While driving down the road in Venice, California it can be easy to forget that many of the roads were once actual canals, and that the traffic was not SUV’s but actual Gondolas.
There were about 36 or so Gondolas brought over from Italy by steamship, and they were accompanied by Gondoliers. It was this romantic scene, of gondola’s making their way through the canal system and down the Grand Canal (now Grand Blvd) that inspired the “Venice of the West” title.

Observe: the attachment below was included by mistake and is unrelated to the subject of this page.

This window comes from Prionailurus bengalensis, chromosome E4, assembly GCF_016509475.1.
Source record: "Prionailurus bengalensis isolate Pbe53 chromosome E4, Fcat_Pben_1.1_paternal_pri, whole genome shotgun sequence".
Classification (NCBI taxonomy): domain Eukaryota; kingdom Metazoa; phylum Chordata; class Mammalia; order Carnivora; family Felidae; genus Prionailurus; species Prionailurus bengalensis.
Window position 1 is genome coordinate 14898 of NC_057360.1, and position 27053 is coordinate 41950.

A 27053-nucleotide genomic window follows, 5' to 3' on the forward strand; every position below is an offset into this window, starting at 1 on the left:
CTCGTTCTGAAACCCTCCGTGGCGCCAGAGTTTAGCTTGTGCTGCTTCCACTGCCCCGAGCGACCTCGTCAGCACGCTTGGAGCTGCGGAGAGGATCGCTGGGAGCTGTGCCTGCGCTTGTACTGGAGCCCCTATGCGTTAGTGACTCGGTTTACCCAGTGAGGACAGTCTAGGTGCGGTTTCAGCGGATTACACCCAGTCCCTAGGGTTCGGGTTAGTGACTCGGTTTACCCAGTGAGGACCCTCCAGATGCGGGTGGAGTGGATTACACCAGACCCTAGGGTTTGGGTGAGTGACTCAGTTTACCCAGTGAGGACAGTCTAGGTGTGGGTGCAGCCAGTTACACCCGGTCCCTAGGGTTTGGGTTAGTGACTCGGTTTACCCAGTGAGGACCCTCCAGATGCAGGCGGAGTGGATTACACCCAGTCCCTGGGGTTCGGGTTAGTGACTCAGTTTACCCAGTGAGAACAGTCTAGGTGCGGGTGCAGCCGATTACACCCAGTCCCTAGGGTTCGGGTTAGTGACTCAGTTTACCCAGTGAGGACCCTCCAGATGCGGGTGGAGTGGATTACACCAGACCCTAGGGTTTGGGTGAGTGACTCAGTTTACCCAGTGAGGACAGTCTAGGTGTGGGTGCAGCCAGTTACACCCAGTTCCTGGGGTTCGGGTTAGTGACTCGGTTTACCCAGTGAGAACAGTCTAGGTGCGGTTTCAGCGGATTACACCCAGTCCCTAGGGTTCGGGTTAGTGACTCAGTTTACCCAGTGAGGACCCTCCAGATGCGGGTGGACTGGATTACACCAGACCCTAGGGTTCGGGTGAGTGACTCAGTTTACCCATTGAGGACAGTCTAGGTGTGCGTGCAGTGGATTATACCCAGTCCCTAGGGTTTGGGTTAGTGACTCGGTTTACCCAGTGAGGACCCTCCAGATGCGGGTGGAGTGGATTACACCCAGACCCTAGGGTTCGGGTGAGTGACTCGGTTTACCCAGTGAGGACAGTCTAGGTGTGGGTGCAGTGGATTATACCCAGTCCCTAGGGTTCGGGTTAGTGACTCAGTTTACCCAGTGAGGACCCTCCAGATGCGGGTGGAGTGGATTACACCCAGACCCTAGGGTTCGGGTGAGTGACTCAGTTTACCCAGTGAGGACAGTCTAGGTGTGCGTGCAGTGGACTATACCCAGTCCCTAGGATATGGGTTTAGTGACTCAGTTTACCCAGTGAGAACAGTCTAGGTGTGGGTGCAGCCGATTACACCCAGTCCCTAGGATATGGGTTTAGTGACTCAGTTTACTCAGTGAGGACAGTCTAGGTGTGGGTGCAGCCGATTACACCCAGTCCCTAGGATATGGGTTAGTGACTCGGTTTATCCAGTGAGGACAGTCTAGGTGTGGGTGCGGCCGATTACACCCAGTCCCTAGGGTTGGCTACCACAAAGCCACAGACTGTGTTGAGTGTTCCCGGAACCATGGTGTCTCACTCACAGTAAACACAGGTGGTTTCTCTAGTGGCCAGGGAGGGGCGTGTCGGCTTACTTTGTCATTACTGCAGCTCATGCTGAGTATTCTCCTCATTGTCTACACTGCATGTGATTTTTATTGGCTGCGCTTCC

Stranded and landlocked on the canal turned boulevard is a recreation of a Gondola, painted blue and set down in the middle of a traffic circle.
Today it can be hard to find even one Gondola - though as you drive down Grand Canal you may see one, stranded in a traffic circle. In fact not only can the Gondola not touch water, but if you get close you will see a sign asking that you not touch the fragile Gondola replica.
Nearby it is still possible to glimpse Abbott Kinney’s vision for the Venice of America, with neighborhoods set along his man-made canals.
Update January 2018: The Gondola has been permanently moved behind a nearby fence just next to the circle to be repainted and kept from vandalism.
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